Author Topic: Latest NY style pies  (Read 2733 times)

0 Members and 1 Guest are viewing this topic.

Offline abilak

  • Registered User
  • Posts: 129
  • Age: 37
  • Location: IHB, FL
  • The FL Pizza Man
    • My former band
Latest NY style pies
« on: January 25, 2011, 04:39:45 PM »
These are on the thin side, so be careful if you use recipe.
Stretched to 18" and dough made in Kitchen-Aid Mixer

500g All Trumps Bromated Bleached Flour
260g Filtered Water
3g Fleischmann's IDY
1TBS Oil
16g Kosher Salt
4g Fine Garlic Powder
4g Onion Powder

Add water to mixer
Add salt, mix manually
Add half flour on speed 1
Add IDY yeast then Add half of remaining flour
Add oil then Add rest of flour
Turn on speed 2 for 4 to 5 mins... stop before it starts to tear...
Take dough out and divide in half, toss both in oil

I like to let one rise at room temp (70-75) from 7:30am to 6pm then cook that night. I'll put the other one in a aluminum retardation pan and throw it in the frig right after the dough is made. That dough will keep for about 5 days. 2-3 seems to be the best time. If you get "blow-outs" just reduce the amount of yeast you use. My yeast is from 2009 and may be a little weak.

I crank two of these out a week and cook at 550 on an 18" stone. I use 7.5-8oz of Grande 100% mozz. Every know and then I'll grate some romano or parm into the mix. I also use 7/11 tomatoes, about 3 large scoops, and basil, oregano, salt, and pepper to taste once the sauce is on.



Offline BrickStoneOven

  • Lifetime Member
  • *
  • Posts: 1599
  • Location: Boston
Re: Latest NY style pies
« Reply #1 on: January 25, 2011, 09:09:31 PM »
Welcome back man the pizza looks great as usual.

Offline abilak

  • Registered User
  • Posts: 129
  • Age: 37
  • Location: IHB, FL
  • The FL Pizza Man
    • My former band
Re: Latest NY style pies
« Reply #2 on: January 26, 2011, 08:06:47 AM »
Thanks man, been busy...
Working my regular full-time job while working on my MBA at night... About half-way done now...
Been in the IT/Telecom game, on the technical side, for 15 years... Trying to make some more $green$ somehow...
However, nothing is going to stand in the way of pizza making!

Offline Meatballs

  • Registered User
  • Posts: 196
Re: Latest NY style pies
« Reply #3 on: January 26, 2011, 08:17:38 AM »
Nice looking pie.  Aren't you worried about the garlic and onion powders over-relaxing or softening the dough?  They can have an enzymatic activity on gluten.  I've seen suggestions that fresh be used and cut rather coarsely to reduce dough interaction.  (if needed I can supply a citation)

Ron

Offline abilak

  • Registered User
  • Posts: 129
  • Age: 37
  • Location: IHB, FL
  • The FL Pizza Man
    • My former band
Re: Latest NY style pies
« Reply #4 on: January 26, 2011, 08:20:41 AM »
Nope. At times I don't add them because I forget, and the dough comes out the same...
Perhaps the bromated dough that is bleached likes onion and garlic powder... ha ha...
Seriously, I have used KASL, and the "better for bread" flour with G/O powder and have not noticed any difference either...
Maybe things change when you exceed the 1.5% range... Have you personally had an issue with using it?

Offline Ev

  • Supporting Member
  • *
  • Posts: 1816
  • Age: 58
  • Location: Lancaster Co. Pa.
Re: Latest NY style pies
« Reply #5 on: January 26, 2011, 08:35:43 AM »
I also sometimes use garlic and onion powders in my dough. I use KASL almost exclusively and have never had any adverse effects. Generally, I use a level tablespoon of each per 4 ball batch, with each ball @570g.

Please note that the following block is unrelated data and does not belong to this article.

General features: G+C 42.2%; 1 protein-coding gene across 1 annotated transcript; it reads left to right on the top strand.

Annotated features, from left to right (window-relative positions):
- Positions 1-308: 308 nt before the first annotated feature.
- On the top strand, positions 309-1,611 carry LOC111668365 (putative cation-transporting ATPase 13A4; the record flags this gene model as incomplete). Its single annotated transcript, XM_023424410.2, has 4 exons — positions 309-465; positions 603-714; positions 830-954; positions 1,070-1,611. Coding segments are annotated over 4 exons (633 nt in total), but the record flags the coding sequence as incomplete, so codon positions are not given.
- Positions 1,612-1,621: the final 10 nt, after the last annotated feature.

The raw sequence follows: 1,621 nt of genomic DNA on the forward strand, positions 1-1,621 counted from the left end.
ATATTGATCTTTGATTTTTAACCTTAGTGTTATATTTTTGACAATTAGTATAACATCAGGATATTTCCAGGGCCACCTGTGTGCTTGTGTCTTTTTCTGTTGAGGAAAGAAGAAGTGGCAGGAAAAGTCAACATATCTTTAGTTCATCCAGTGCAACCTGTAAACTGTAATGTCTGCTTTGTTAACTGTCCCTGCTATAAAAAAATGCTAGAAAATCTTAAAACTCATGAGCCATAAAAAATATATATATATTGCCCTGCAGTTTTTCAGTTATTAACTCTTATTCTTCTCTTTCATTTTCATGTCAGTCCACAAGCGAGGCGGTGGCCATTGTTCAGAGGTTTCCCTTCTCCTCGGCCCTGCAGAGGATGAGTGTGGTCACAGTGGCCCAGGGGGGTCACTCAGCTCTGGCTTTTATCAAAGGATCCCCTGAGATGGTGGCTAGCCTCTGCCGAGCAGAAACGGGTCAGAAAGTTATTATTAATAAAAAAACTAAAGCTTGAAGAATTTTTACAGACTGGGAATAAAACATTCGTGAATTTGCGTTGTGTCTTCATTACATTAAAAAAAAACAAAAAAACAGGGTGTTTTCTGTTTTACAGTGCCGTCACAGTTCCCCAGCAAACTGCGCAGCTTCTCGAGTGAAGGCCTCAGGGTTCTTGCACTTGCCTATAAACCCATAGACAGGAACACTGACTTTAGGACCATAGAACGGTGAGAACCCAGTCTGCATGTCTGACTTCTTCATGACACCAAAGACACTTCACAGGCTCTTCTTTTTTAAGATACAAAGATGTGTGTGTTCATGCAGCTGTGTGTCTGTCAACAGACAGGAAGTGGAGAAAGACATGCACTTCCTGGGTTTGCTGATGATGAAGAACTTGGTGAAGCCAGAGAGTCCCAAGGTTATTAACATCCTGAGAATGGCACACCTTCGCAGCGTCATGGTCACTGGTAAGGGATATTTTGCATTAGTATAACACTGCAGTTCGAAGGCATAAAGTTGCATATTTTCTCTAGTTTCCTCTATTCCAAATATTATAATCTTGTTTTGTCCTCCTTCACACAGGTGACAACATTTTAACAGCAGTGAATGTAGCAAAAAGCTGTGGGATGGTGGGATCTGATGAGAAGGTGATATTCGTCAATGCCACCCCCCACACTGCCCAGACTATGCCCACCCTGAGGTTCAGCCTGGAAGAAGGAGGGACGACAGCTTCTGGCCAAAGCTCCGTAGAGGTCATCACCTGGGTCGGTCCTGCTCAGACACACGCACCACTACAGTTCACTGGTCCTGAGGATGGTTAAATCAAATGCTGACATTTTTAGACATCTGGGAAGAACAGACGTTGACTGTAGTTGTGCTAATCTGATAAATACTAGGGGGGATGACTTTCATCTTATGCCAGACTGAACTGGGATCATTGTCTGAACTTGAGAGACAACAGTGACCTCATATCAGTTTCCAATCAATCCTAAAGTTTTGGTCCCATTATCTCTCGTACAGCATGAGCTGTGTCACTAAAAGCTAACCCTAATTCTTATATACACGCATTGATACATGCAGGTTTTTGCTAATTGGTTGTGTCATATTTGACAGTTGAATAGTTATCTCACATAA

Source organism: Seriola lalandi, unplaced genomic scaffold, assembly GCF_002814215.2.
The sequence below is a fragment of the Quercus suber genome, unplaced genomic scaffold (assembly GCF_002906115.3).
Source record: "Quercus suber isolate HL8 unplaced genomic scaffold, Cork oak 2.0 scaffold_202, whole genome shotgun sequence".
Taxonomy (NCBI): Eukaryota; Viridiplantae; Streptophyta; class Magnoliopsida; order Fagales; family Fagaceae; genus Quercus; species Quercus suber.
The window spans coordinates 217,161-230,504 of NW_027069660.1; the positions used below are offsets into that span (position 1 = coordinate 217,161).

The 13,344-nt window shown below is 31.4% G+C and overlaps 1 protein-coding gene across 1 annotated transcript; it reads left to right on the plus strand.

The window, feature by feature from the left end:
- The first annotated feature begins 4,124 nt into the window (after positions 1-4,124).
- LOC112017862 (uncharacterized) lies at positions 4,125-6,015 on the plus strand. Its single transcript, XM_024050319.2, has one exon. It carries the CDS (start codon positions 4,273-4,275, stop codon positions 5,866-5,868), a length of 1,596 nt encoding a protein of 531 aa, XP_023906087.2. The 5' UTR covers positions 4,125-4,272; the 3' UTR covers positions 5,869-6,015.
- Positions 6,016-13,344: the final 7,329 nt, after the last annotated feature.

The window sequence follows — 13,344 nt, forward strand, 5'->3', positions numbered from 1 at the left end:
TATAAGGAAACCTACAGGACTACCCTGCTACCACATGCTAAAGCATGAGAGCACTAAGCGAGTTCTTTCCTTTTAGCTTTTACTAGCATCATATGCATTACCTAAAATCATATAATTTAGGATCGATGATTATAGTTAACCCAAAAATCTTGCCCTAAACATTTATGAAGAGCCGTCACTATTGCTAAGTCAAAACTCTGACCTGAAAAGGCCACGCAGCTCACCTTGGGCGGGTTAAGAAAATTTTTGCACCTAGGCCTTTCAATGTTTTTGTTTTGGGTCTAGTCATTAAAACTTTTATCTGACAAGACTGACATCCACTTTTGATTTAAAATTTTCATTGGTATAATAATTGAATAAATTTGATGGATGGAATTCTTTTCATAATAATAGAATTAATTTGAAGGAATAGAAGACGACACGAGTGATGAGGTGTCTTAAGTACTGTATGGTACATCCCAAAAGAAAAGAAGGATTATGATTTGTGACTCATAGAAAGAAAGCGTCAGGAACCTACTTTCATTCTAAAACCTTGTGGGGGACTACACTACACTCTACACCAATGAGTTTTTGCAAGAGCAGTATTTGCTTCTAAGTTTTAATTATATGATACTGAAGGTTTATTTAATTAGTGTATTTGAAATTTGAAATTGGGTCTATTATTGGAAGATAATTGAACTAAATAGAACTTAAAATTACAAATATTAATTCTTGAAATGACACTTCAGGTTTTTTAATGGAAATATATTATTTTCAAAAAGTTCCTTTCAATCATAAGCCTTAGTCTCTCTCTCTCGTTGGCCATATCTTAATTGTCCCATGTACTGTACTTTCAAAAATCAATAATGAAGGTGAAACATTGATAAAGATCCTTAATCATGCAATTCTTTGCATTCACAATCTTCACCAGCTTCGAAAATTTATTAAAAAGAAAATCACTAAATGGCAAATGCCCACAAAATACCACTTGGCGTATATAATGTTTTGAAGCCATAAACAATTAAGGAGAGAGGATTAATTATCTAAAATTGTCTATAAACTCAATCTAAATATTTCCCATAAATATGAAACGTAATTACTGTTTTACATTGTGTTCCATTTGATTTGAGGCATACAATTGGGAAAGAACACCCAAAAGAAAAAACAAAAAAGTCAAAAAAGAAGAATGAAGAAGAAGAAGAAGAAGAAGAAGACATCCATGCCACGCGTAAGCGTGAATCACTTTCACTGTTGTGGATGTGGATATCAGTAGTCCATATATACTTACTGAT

Personally, I think it adds a nice little "something extra" to the dough.

Good looking pie there, BTW!
« Last Edit: January 26, 2011, 08:37:18 AM by Ev »

Offline Meatballs

  • Registered User
  • Posts: 196
Re: Latest NY style pies
« Reply #6 on: January 26, 2011, 08:37:48 AM »
I've never used them as I'm a total purist when it comes to crust, just the most minimal ingredients.  At most I'll put a little garlic salt on the edge just before baking.  I've seen several references to garlic and onion powder as potential problematic agents recently and was wondering if you have experienced any problems.  I know some of the chains use garlic/onion in the dough but they have scientists doing their formulation.   Sometimes I can over-think an issue.

Ron

Offline abilak

  • Registered User
  • Posts: 129
  • Age: 37
  • Location: IHB, FL
  • The FL Pizza Man
    • My former band
Re: Latest NY style pies
« Reply #7 on: January 26, 2011, 08:48:48 AM »
Either that or I am a scientist... LOL

Offline Ev

  • Supporting Member
  • *
  • Posts: 1816
  • Age: 58
  • Location: Lancaster Co. Pa.
Re: Latest NY style pies
« Reply #8 on: January 26, 2011, 08:59:59 AM »
I can certainly appreciate the purist approach but there's nothing wrong with experimenting just to see what happens. That's what makes it fun IMO. You may find something you like which adds variety, and you can always go back to your purist origins. :)

Offline abilak

  • Registered User
  • Posts: 129
  • Age: 37
  • Location: IHB, FL
  • The FL Pizza Man
    • My former band
Re: Latest NY style pies
« Reply #9 on: January 26, 2011, 09:04:25 AM »
Yup... I was looking for that extra "something" -- that's when I started experimenting with the powders... I have also combined some oregano and basil into the dough a few times... The Wife seems to like it (and some family members), but it doesn't do a whole lot for me.
Off topic, but try about 4-5 shakes of teriyaki sauce when you make taco meat... I started doing that recently and didn't tell my Wife... She has commented that the last few times it has come out outstanding... Just passing on something else to try...


Offline Jackie Tran

  • Registered User
  • Posts: 6999
  • Location: Albuquerque NM
Re: Latest NY style pies
« Reply #10 on: January 26, 2011, 09:14:41 AM »
If Trader Joe's can sell an herb dough, I think you're fine.   ;D  If you notice it overly softening the dough, there are other adjustments that can be made.  I agree, this is the fun of making pizza.   And besides, just what is the purist approach away?   Who decides what is wrong/right, proper and not?  There's absolutely nothing wrong with sprinkling garlic salt on a crust but IMO it isn't typical for NY pizza, so that practice is likely a deviation from NY standards, ie not purist.